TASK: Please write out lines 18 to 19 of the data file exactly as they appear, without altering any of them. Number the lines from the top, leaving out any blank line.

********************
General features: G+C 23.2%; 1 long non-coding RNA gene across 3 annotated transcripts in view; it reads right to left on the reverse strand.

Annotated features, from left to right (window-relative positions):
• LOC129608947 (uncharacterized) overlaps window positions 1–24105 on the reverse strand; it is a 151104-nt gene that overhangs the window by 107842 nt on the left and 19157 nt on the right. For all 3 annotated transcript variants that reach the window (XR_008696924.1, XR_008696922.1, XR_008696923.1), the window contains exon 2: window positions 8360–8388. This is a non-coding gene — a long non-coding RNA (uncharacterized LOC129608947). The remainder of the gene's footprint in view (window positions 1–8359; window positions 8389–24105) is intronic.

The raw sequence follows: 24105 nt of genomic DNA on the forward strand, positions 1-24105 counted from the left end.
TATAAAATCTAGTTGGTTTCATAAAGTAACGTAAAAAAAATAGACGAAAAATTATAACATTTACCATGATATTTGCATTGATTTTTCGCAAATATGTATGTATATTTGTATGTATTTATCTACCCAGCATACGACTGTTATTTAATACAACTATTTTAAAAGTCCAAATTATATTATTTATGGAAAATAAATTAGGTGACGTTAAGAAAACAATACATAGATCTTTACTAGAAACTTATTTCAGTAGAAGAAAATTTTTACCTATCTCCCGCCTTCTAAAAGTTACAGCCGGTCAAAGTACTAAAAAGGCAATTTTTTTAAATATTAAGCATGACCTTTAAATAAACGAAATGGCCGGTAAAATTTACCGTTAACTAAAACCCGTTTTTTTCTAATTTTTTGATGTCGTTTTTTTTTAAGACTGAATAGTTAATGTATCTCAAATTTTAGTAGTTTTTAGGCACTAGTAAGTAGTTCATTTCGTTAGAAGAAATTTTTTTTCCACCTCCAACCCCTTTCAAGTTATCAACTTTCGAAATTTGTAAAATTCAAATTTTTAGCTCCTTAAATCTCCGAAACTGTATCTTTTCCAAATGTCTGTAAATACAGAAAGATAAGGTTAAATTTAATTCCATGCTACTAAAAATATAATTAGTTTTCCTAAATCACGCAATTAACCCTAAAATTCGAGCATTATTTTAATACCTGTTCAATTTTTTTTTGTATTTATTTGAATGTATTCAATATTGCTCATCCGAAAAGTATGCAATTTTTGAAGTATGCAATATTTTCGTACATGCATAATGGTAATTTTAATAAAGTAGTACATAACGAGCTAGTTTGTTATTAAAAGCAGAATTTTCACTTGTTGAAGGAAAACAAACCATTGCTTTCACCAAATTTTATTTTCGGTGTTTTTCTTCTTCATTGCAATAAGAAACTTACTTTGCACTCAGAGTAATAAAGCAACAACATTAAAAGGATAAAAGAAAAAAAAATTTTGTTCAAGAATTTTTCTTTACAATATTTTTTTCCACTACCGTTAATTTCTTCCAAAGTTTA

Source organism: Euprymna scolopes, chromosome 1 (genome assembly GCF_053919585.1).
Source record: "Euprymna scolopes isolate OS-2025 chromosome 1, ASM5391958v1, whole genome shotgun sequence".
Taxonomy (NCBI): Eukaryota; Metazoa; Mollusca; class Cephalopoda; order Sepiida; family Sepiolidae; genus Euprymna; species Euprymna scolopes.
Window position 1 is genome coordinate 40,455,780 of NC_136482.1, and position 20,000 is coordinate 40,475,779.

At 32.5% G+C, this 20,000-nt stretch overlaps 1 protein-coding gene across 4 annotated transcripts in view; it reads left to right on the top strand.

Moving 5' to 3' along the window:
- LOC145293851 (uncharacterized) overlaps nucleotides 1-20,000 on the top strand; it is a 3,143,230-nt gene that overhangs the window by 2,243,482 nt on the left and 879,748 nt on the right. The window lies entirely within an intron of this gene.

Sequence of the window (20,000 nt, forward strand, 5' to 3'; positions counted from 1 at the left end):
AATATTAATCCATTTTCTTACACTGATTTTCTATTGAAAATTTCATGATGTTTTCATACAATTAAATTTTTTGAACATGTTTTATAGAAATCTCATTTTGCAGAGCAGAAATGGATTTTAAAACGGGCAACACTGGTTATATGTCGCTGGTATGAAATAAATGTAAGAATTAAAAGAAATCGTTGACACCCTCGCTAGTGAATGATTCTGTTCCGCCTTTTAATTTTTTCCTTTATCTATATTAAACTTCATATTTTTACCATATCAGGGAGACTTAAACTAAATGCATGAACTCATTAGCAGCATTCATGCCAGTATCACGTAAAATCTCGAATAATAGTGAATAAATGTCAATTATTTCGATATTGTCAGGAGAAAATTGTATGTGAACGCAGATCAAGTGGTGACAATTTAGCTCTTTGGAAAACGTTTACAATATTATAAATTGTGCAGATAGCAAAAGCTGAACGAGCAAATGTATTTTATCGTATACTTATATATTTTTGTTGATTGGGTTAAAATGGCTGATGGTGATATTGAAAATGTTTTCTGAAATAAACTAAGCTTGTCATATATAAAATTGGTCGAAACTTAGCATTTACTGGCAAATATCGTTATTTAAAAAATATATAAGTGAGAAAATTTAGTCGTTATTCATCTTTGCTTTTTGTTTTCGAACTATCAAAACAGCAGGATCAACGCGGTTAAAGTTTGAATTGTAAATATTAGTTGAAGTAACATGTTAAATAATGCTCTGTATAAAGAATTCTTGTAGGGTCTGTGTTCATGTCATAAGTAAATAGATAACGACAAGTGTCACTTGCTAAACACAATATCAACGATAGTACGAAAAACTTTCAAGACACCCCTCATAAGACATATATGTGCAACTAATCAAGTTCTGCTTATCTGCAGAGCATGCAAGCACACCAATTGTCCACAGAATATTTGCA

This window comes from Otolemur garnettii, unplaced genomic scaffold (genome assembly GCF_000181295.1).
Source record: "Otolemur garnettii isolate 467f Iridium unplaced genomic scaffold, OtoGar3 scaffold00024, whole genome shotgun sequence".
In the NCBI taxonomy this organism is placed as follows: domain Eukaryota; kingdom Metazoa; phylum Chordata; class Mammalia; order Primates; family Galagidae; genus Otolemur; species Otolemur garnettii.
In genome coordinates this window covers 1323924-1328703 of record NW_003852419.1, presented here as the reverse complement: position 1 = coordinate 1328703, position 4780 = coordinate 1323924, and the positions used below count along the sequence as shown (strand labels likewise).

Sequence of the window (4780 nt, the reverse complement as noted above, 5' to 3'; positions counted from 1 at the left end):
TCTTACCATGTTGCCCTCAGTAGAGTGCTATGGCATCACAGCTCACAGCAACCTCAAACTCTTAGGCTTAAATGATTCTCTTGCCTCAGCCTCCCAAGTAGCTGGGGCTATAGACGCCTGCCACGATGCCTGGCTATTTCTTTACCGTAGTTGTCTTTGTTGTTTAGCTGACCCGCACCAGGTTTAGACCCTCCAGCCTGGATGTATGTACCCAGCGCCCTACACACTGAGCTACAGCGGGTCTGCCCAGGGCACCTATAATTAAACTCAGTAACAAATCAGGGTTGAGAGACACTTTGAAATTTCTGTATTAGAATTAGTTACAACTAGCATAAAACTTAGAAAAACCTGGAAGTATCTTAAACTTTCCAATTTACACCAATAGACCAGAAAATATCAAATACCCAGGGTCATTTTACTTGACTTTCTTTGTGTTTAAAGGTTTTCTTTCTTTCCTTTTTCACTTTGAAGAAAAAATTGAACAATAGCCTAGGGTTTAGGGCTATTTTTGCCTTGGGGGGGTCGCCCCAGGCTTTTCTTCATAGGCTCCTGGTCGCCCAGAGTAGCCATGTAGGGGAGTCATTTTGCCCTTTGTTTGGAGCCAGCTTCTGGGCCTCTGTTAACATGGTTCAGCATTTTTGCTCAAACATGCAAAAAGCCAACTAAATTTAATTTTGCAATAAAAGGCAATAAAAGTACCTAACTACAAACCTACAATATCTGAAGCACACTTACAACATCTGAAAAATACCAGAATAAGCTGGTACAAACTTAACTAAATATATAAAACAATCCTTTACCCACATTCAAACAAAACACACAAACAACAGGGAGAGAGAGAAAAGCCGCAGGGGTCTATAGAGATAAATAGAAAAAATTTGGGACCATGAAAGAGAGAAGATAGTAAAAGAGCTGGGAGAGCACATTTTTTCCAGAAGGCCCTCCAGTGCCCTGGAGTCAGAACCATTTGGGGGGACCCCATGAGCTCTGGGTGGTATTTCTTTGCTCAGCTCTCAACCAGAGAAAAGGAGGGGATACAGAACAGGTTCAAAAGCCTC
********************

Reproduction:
In genome coordinates this window covers 1323924-1328703 of record NW_003852419.1, presented here as the reverse complement: position 1 = coordinate 1328703, position 4780 = coordinate 1323924, and the positions used below count along the sequence as shown (strand labels likewise).

Sequence of the window (4780 nt, the reverse complement as noted above, 5' to 3'; positions counted from 1 at the left end):